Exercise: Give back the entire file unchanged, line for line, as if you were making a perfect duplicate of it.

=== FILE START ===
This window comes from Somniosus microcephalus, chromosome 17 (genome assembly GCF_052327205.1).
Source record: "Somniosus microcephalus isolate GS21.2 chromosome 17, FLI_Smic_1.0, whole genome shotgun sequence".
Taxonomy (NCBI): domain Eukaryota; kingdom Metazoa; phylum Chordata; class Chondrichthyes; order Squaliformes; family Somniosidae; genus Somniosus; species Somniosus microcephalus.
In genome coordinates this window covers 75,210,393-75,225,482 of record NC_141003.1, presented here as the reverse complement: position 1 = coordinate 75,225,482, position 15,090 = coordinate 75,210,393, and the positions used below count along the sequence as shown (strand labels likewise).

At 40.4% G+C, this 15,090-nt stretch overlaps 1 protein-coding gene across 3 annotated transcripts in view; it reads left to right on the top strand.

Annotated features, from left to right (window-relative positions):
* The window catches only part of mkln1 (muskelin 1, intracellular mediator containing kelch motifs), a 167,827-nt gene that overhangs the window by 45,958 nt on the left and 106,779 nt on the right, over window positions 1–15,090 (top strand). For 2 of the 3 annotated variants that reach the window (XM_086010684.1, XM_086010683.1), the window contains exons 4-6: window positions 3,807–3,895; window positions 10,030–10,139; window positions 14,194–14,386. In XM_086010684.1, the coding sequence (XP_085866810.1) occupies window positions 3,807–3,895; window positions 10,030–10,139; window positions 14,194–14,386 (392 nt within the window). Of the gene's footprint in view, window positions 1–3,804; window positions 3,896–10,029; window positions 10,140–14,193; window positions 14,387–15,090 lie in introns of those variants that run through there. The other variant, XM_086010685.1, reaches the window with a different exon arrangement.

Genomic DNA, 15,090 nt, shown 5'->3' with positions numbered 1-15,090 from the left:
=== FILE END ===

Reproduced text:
This window comes from Somniosus microcephalus, chromosome 17 (genome assembly GCF_052327205.1).
Source record: "Somniosus microcephalus isolate GS21.2 chromosome 17, FLI_Smic_1.0, whole genome shotgun sequence".
Taxonomy (NCBI): domain Eukaryota; kingdom Metazoa; phylum Chordata; class Chondrichthyes; order Squaliformes; family Somniosidae; genus Somniosus; species Somniosus microcephalus.
In genome coordinates this window covers 75,210,393-75,225,482 of record NC_141003.1, presented here as the reverse complement: position 1 = coordinate 75,225,482, position 15,090 = coordinate 75,210,393, and the positions used below count along the sequence as shown (strand labels likewise).

At 40.4% G+C, this 15,090-nt stretch overlaps 1 protein-coding gene across 3 annotated transcripts in view; it reads left to right on the top strand.

Annotated features, from left to right (window-relative positions):
* The window catches only part of mkln1 (muskelin 1, intracellular mediator containing kelch motifs), a 167,827-nt gene that overhangs the window by 45,958 nt on the left and 106,779 nt on the right, over window positions 1–15,090 (top strand). For 2 of the 3 annotated variants that reach the window (XM_086010684.1, XM_086010683.1), the window contains exons 4-6: window positions 3,807–3,895; window positions 10,030–10,139; window positions 14,194–14,386. In XM_086010684.1, the coding sequence (XP_085866810.1) occupies window positions 3,807–3,895; window positions 10,030–10,139; window positions 14,194–14,386 (392 nt within the window). Of the gene's footprint in view, window positions 1–3,804; window positions 3,896–10,029; window positions 10,140–14,193; window positions 14,387–15,090 lie in introns of those variants that run through there. The other variant, XM_086010685.1, reaches the window with a different exon arrangement.

Genomic DNA, 15,090 nt, shown 5'->3' with positions numbered 1-15,090 from the left: